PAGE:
'Roseanne' Tackled Islamophobia & Twitter Has Opinions

Adam Rose/ABC

So far, the Roseanne reboot has tackled some pretty controversial topics, and Tuesday night's episode dove headfirst into discussing a particularly hot-button issue: Islamophobia. Roseanne met her Muslim neighbors for the first time on this week's episode, and Twitter couldn't help but weigh in on how the show handled it.

Knowing that Roseanne and Dan Conner are both Trump voters, it wasn't surprising at all that their initial response to learning their next-door neighbors are Muslims was to respond with ignorant jokes. However, like a lot of other initially controversial episodes on Roseanne so far this season, what seemed to be contentious at face value actually ended in a lesson to be learned.

Before the episode even aired, ABC made it available to a select group of scholars and critics, seemingly to pre-empt the criticism. The Norman Lear Center posted statements from two Muslim scholars, Amir Hussein and Sohad Murrar. But although both Hussain and Mirrar seem to agree that this episode of Roseanne is actually a positive step in helping transform the way some people think of the Muslim community in America, with Hussain even calling the episode "extraordinary", they obviously can't speak for all Muslim people, or all Roseanne viewers.

From the start, it was clear that Roseanne wasn't holding back. When the neighbors started moving in in the beginning of the episode, Roseanne speculated they might be making bombs with the fertilizer in their yard, guessed their wifi password might be "DeathToAmerica," and even brought a baseball bat over to meet them for the first time for her own protection. Nothing about the jokes made on the show at their neighbors' expense wasn't offensive, but the goal of the episode was clear halfway through: the show was trying to prove that these neighbors (and by proxy, Muslims in general) are fully formed human beings who aren't to be feared.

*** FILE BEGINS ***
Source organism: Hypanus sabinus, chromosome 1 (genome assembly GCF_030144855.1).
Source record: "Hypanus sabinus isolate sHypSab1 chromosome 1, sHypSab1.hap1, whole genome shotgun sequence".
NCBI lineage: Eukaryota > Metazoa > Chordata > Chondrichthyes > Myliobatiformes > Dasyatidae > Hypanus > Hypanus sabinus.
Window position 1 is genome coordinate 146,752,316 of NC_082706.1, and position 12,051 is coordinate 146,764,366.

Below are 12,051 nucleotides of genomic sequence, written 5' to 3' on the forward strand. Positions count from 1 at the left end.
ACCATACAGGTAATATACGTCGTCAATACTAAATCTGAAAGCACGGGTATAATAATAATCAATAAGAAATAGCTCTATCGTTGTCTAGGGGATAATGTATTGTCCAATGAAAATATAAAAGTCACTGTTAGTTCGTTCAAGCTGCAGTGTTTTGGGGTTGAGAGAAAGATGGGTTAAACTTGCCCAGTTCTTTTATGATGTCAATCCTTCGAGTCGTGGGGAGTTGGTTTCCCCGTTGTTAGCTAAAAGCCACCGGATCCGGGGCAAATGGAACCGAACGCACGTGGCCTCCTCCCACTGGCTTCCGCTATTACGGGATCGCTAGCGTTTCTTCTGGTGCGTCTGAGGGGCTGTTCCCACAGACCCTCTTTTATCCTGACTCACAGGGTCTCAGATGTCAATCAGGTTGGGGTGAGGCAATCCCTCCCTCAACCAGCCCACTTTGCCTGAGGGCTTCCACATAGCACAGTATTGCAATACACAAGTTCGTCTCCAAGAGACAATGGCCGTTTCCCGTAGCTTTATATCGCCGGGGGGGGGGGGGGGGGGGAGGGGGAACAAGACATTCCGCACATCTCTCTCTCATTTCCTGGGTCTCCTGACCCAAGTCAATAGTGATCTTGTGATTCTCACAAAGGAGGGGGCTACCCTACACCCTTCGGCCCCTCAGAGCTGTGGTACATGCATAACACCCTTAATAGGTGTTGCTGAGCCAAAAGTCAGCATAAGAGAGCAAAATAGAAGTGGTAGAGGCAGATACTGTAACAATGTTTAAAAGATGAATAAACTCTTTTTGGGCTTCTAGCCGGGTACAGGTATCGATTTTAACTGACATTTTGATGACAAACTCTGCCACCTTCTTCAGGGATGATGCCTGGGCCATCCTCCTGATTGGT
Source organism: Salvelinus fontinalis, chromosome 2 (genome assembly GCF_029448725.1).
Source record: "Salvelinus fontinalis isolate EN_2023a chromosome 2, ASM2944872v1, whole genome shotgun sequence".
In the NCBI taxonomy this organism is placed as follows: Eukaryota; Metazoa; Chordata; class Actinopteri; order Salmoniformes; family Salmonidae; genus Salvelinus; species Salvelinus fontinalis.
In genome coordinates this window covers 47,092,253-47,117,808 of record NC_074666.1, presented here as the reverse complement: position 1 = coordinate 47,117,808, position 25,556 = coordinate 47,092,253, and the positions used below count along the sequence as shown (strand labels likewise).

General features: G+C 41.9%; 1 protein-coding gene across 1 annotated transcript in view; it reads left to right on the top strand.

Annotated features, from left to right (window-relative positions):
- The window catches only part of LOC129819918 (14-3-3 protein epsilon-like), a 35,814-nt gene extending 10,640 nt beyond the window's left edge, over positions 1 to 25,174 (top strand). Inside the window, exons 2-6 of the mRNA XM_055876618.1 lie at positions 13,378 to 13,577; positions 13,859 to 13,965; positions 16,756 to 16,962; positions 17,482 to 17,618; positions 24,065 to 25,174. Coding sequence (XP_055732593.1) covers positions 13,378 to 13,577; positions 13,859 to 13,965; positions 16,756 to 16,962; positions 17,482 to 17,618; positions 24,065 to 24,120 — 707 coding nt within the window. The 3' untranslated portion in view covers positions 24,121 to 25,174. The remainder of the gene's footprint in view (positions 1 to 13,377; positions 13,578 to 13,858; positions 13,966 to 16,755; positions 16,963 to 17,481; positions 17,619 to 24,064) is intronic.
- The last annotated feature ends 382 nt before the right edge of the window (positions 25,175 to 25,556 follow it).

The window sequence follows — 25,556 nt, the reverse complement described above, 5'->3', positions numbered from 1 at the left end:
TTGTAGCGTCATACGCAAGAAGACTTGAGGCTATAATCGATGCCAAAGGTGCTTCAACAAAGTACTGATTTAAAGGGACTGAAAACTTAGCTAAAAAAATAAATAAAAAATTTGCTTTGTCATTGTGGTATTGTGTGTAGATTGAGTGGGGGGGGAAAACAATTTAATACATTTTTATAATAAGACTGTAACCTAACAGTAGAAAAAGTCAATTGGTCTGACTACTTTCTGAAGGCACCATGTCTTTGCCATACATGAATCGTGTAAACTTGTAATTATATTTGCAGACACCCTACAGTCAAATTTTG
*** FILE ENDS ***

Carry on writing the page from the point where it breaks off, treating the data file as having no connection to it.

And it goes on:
In fact, it didn't take long before Roseanne formed a friendship with the neighbors and even ended up defending them at the grocery store when she was faced with a bigoted cashier who seemed to hold the same beliefs that Roseanne herself held at the beginning of the episode. And now that it's aired, Twitter has a lot of opinions — good and bad.

Some people are upset that this is a topic that Roseanne even broached to begin with:

Some called it "liberal propaganda":

One pointed out that it's impossible for Roseanne to "have it both ways," the way he thought she attempted to do in this episode:

And some simply had to voice how stressful watching the first part of the episode was for them.

However, a lot of people took positive things away from the episode, too, with many of them tweeting that the epsiode's beginning, stereotypes and all, was worth the message that Roseanne shared because of what lessons were learned and how it encourages people to "do better."

And then, someone brought up an important point: Maybe a show about Roseanne's neighbors would be a better idea. They did seem like a very sweet family, after all.

Regardless of what you think about Roseanne's attempt at tackling Islamophobia head on, the show has opened up an important discussion that needs to be had — not exactly something many people would have expected out of this show in its new season. Being that so many people are waiting to find out what Roseanne will do next, pushing ideas like being kind and accepting of your neighbors (albeit after initial hesitation) is very different from the more controversial moments the show has had so far.